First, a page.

One dose of Zohydro could kill a child, say coalition of consumer advocates, addiction specialists
WEDNESDAY, Feb. 26, 2014 (HealthDay News) -- Dozens of experts and health care agencies sent a letter this week urging that the U.S. Food and Drug Administration revoke its approval of the supercharged painkiller, Zohydro.
In the petition sent to the FDA on Wednesday, more than 40 consumer watchdog groups, addiction treatment groups and others noted that the drug was approved despite significant resistance from the FDA's own advisory committee, which voted 11-2 against allowing Zohydro to be sold.
According to consumer advocate group Public Citizen, which issued its own news release on the issue Wednesday, a single dose of Zohydro could kill a child.
The petition to the FDA warns that the painkiller is simply too dangerous and there's no need for another high-dose opioid (prescription narcotic) painkiller.
"I'm amazed that the FDA would approve a dangerous new [medicine] over the strong objection of its advisory panel," Dr. Michael Carome, director of Public Citizen's Health Research Group, said in the group's news release. "In the midst of a severe epidemic of opioid addiction and overdose deaths, this is the last thing we need."
Still, the FDA approved the drug, made by pharmaceutical companies Zogenix and Alkermes, in October despite negative feedback from its advisory committee, Public Citizen said.
Unlike other prescription painkillers such as Vicodin, which combine hydrocodone and acetaminophen, Zohydro is the first single-ingredient hydrocodone drug ever approved, Public Citizen said. It is scheduled to be available for sale in March.
Earlier this month, three U.S. senators also voiced concern about this new painkiller, asking the FDA to describe how it planned to prevent the abuse of this supercharged drug.
"Too many people have already become addicted to similar opioid medications and too many lives have been lost," Andrew Kolodny, president of Physicians for Responsible Opioid Prescribing, said in the Public Citizen news release. "The FDA should exercise its responsibility to protect the public's health by reversing its approval of Zohydro."
However, Zohydro has its proponents, too, including advocates for patients facing pain issues.
"We know that a person with pain is not a person who abuses medications," Paul Gileno, founder and president of the U.S. Pain Foundation, which receives some pharmaceutical industry funding, told CNN. "A person with pain is a person suffering to get pain relief in order to live a fulfilling life," he said.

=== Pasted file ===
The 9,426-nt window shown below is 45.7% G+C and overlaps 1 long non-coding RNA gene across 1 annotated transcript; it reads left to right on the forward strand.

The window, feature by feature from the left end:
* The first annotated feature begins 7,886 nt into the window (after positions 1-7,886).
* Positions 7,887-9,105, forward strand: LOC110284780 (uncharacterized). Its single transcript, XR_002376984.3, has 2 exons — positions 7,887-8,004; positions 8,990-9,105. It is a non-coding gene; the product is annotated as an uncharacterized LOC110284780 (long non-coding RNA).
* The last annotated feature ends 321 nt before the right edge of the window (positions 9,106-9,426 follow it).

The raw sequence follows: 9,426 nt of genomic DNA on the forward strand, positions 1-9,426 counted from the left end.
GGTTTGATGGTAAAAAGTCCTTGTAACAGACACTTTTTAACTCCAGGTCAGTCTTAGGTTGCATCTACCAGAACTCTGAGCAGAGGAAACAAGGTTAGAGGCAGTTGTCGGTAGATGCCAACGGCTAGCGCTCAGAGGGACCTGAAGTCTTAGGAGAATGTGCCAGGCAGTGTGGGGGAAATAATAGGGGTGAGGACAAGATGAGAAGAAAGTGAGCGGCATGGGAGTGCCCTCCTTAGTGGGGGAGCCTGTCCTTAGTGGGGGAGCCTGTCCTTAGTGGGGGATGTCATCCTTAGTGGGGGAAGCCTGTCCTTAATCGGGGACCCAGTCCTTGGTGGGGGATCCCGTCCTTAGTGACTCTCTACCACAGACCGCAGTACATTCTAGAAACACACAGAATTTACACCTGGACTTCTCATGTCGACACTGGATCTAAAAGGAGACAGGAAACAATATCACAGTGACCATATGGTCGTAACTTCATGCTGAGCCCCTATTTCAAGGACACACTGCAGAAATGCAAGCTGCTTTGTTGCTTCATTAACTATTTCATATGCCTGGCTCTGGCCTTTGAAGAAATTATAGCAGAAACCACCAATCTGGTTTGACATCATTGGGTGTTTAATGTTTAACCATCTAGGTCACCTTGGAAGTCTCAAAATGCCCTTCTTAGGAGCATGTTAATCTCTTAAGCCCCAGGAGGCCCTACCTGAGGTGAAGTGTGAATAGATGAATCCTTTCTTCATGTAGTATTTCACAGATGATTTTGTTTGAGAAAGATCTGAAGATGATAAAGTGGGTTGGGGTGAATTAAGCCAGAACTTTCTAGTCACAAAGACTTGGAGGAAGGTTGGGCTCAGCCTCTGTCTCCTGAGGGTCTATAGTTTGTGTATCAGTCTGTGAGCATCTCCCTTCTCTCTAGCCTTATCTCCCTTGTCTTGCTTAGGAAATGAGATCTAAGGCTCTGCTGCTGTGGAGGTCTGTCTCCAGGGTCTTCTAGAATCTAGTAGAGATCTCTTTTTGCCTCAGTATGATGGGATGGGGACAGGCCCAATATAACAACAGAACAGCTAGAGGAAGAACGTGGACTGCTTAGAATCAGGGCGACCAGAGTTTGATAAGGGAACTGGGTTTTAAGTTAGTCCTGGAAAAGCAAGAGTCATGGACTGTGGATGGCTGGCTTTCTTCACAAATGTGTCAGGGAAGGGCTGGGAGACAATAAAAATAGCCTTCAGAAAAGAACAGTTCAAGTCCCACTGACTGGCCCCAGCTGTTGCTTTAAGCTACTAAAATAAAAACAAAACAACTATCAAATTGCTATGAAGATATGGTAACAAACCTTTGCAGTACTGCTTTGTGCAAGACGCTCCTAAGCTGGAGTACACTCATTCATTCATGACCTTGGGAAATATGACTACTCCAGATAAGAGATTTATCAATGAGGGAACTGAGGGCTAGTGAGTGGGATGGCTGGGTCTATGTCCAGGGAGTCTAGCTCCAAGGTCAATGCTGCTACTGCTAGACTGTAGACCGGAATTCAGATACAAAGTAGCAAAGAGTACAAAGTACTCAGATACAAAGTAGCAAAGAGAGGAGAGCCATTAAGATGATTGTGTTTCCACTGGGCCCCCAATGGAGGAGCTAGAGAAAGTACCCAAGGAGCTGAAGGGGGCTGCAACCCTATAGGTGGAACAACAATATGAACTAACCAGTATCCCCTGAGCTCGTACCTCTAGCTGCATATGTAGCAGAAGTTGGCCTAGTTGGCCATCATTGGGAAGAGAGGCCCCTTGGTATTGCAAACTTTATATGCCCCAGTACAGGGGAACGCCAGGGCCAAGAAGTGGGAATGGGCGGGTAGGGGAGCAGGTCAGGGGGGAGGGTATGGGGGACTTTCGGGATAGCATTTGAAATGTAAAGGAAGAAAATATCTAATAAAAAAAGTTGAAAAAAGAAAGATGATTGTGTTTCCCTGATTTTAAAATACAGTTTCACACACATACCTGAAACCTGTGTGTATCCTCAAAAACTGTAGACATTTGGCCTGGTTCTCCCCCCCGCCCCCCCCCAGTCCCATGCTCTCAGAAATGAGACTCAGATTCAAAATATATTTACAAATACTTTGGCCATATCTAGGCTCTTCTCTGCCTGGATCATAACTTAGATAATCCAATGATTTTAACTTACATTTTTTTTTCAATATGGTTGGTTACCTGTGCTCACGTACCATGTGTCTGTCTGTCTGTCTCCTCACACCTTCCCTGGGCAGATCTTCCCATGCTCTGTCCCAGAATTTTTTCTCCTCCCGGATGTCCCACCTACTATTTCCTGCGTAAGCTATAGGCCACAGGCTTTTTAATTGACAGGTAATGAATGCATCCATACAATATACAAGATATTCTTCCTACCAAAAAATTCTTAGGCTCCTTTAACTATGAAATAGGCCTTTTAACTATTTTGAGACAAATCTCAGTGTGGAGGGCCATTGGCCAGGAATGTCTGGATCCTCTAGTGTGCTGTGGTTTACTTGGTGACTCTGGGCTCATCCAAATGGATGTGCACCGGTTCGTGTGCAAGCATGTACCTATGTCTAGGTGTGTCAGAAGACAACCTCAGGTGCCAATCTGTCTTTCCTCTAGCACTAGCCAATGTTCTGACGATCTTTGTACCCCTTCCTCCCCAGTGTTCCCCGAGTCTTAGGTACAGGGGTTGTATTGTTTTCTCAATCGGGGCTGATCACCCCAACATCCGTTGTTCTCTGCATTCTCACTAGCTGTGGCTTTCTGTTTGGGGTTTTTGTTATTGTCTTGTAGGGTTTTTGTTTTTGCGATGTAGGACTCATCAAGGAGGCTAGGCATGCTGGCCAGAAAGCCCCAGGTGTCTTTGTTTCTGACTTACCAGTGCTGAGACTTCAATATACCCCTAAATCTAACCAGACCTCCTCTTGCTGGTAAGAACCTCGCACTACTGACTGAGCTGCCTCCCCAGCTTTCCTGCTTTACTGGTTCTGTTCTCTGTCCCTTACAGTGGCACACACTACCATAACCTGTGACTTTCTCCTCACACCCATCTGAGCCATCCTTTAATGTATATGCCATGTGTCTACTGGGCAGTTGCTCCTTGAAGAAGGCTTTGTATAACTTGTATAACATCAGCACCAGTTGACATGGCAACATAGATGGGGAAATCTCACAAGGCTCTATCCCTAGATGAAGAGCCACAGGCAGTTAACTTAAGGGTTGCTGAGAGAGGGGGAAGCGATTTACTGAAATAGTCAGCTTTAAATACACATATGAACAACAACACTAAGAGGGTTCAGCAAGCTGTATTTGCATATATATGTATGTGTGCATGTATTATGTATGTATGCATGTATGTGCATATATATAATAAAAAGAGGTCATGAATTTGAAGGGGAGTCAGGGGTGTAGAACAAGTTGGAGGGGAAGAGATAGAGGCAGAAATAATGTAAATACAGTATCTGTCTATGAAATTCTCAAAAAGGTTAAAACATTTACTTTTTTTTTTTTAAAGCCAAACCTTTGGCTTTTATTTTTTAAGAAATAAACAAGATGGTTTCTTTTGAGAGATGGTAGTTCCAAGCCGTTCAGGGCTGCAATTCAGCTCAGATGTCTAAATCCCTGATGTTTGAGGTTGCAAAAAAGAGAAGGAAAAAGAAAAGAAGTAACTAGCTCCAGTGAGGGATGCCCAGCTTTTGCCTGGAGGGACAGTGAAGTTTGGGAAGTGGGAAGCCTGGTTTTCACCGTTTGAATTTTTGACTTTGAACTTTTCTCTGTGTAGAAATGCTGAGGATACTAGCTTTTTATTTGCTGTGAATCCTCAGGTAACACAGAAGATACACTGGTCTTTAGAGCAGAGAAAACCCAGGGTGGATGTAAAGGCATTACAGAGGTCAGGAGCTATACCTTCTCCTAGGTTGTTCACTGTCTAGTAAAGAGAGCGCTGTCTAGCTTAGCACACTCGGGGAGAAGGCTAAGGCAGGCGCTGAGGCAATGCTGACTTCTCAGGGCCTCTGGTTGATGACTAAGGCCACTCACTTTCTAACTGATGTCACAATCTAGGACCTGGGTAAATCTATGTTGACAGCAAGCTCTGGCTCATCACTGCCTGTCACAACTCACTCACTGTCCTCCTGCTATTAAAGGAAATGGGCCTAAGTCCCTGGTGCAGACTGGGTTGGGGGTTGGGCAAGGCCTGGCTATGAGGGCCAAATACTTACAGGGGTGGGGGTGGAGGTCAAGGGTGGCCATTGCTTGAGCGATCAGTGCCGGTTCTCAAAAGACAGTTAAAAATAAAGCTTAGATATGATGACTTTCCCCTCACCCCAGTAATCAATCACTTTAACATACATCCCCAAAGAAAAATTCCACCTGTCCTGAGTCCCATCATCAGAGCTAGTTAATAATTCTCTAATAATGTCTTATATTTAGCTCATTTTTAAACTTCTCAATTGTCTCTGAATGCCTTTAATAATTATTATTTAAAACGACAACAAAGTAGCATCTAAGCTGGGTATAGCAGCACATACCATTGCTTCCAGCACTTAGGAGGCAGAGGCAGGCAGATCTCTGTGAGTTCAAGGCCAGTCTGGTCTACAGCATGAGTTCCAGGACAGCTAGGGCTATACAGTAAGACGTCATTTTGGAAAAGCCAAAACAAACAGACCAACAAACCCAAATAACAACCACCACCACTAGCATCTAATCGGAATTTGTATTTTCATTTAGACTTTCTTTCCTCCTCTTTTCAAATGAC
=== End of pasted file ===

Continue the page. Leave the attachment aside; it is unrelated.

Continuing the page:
One company behind the drug defended its introduction to the marketplace.
"We do not expect the introduction of Zohydro ER (extended release) to increase the overall use of opioids," Dr. Brad Galer, executive vice president and chief medical officer at Zogenix, told CNN. "In fact, prescription data from the last five years shows that total use of ER opioids is constant and independent of new entrants to the market."
He said Zogenix will target sales of Zohydro to a select group of physicians who have good experience prescribing prescription narcotics, so that only an appropriate group of patients in chronic pain get the drug.
That didn't ease the fears of those opposed to the medication's introduction, however.
"I'm worried about their plan to market the drug for back pain and other common problems," noted Judy Rummler, chair of the FED UP! Coalition and president of the Steve Rummler Hope Foundation, in the Public Citizen news release. Rummler experienced the devastating effects of prescription drug abuse in her own family. Her son died of a drug overdose in 2011 after battling an addiction to painkillers prescribed for chronic back pain.
Prescriptions for narcotic painkillers have soared in the United States in recent years, and so have rates of addiction to the drugs. Although the country comprises just 5 percent of the world's population, Americans consume more than 99 percent of the global supply of hydrocodone, Public Citizen points out.
"The [Zohydro] capsules will contain a whopping dose of hydrocodone," Pete Jackson, president of Advocates for the Reform of Prescription Opioids, said in the news release. "It's crazy to let this drug go on the market as it undoubtedly will become the next OxyContin that will fuel the opioid addiction epidemic." Jackson's daughter died after taking just one dose of the prescription painkiller OxyContin.
The U.S. National Institute on Drug Abuse provides more information on prescription drug abuse and addiction (http://www.drugabuse.gov/publications/research-reports/prescription-drugs/opioids/what-are-opioids ).
SOURCES: Public Citizen's Health Research Group, news release, Feb. 26, 2014; CNN